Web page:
As its name suggests, Fig & Olive is best known for their Mediterranean cuisine and love of all things olive—they swap out butter for olive oil in nearly all their recipes—but their creativity doesn't end with food. Originally based in New York but now with eight locations across the country, this upscale dining experience features a plethora of classic cocktails with a decidedly modern twist. Their Chicago location features a Fig & Walnut Julep, which begins with Four Roses bourbon but then turns the usual julep recipe on its head. Elderflower liqueur, muddled black figs, citrus, and shaved-walnut garnish transform this front-porch-sipping Southern staple into a Mediterranean medley.

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Let Alexa Help You Brine a Turkey This Thanksgiving
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There’s a reason most of us only cook turkey once a year: The bird is notoriously easy to overcook. You could rely on gravy and cranberry sauce to salvage your dried-out turkey this Thanksgiving, or you could follow cooking advice from the experts.

Brining a turkey is the best way to guarantee it retains its moisture after hours in the oven. The process is also time-consuming, so do yourself a favor this year and let Alexa be your sous chef.

“Morton Brine Time” is a new skill from the cloud-based home assistant. If you own an Amazon Echo you can download it for free by going online or by asking Alexa to enable it. Once it’s set up, start asking Alexa for brining tips and step-by-step recipes customized to the size of your turkey. Two recipes were developed by Richard Blais, the celebrity chef and restaurateur best known for his Top Chef win and Food Network appearances.

Whether you go for a wet brine (soaking your turkey in water, salt, sugar, and spices) or a dry one (just salt and spices), the process isn’t as intimidating as it sounds. And the knowledge that your bird will come out succulent and juicy will definitely take some stress out of the holiday.

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Why Your Traditional Thanksgiving Should Include Oysters
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If you want to throw a really traditional Thanksgiving dinner, you’ll need oysters. The mollusks would have been featured prominently on the holiday tables of the earliest American settlers—even if that beloved Thanksgiving turkey probably wasn’t. At the time, oysters were supremely popular additions to the table for coastal colonial settlements, though in some cases, they were seen as a hardship food more than a delicacy.

For one thing, oysters were an easy food source. In the Chesapeake Bay, they were so plentiful in the 17th and 18th centuries that ships had to be careful not to run aground on oyster beds, and one visitor in 1702 wrote that they could be pulled up with only a pair of tongs. Native Americans, too, ate plenty of oysters, occasionally harvesting them and feasting for days.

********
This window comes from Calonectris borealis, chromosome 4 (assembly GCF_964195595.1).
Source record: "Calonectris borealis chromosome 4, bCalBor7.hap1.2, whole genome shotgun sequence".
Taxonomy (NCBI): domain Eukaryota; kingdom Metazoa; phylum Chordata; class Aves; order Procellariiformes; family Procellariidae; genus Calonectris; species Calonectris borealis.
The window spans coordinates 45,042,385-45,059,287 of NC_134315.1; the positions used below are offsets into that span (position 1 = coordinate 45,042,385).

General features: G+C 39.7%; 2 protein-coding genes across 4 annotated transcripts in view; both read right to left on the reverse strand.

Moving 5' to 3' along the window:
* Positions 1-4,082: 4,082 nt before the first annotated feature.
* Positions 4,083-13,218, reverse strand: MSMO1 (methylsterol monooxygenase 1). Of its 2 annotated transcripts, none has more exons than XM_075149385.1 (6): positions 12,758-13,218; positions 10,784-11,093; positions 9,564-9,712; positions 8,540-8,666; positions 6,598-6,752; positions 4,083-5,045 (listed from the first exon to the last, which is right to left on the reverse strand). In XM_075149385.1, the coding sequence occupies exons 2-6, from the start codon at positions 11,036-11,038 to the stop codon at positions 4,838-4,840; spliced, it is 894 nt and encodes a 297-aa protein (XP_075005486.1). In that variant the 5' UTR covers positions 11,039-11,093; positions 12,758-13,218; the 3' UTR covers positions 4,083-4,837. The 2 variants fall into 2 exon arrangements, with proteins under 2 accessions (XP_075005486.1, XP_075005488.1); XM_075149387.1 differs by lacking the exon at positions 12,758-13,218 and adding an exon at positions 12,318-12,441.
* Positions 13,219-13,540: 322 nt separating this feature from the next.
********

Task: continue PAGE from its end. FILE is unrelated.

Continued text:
Early colonists ate so many oysters that the population of the mollusks dwindled to dangerously low levels by the 19th century, according to curriculum prepared by a Gettysburg University history professor. In these years, scarcity turned oysters into a luxury item for the wealthy, a situation that prevailed until the 1880s, when oyster production skyrocketed and prices dropped again [PDF]. If you lived on the coast, though, you were probably still downing the bivalves.

Beginning in the 1840s, canning and railroads brought the mollusks to inland regions. According to 1985's The Celebrated Oysterhouse Cookbook, the middle of the 19th century found America in a “great oyster craze,” where “no evening of pleasure was complete without oysters; no host worthy of the name failed to serve 'the luscious bivalves,' as they were actually called, to his guests.”

At the turn of the century, oysters were still a Thanksgiving standard. They were on Thanksgiving menus everywhere from New York City's Plaza Hotel to train dining cars, in the form of soup, cocktails, and stuffing.

In 1954, the Fish and Wildlife Service tried to promote Thanksgiving oysters to widespread use once again. They sent out a press release [PDF], entitled “Oysters—a Thanksgiving Tradition,” which included the agency’s own recipes for cocktail sauce, oyster bisque, and oyster stuffing.

In the modern era, Thanksgiving oysters have remained most popular in the South. Oyster stuffing is a classic dish in New Orleans, and chefs like Emeril Lagasse have their own signature recipes. If you’re not looking for a celebrity chef’s recipe, perhaps you want to try the Fish and Wildlife Service’s? Check it out below.

Oyster Stuffing


1 pint oysters
1/2 cup chopped celery
1/2 cup chopped onion
1/4 cup butter
4 cups day-old bread cubes
1 tablespoon chopped parsley
1 teaspoon salt
Dash poultry seasoning
Dash pepper

Drain oysters, saving liquor, and chop. Cook celery and onion in butter until tender. Combine oysters, cooked vegetables, bread cubes, and seasonings, and mix thoroughly. If stuffing seems dry, moisten with oyster liquor. Makes enough for a four-pound chicken.

If you’re using a turkey, the FWS advises that the recipe above provides enough for about every five pounds of bird, so multiply accordingly.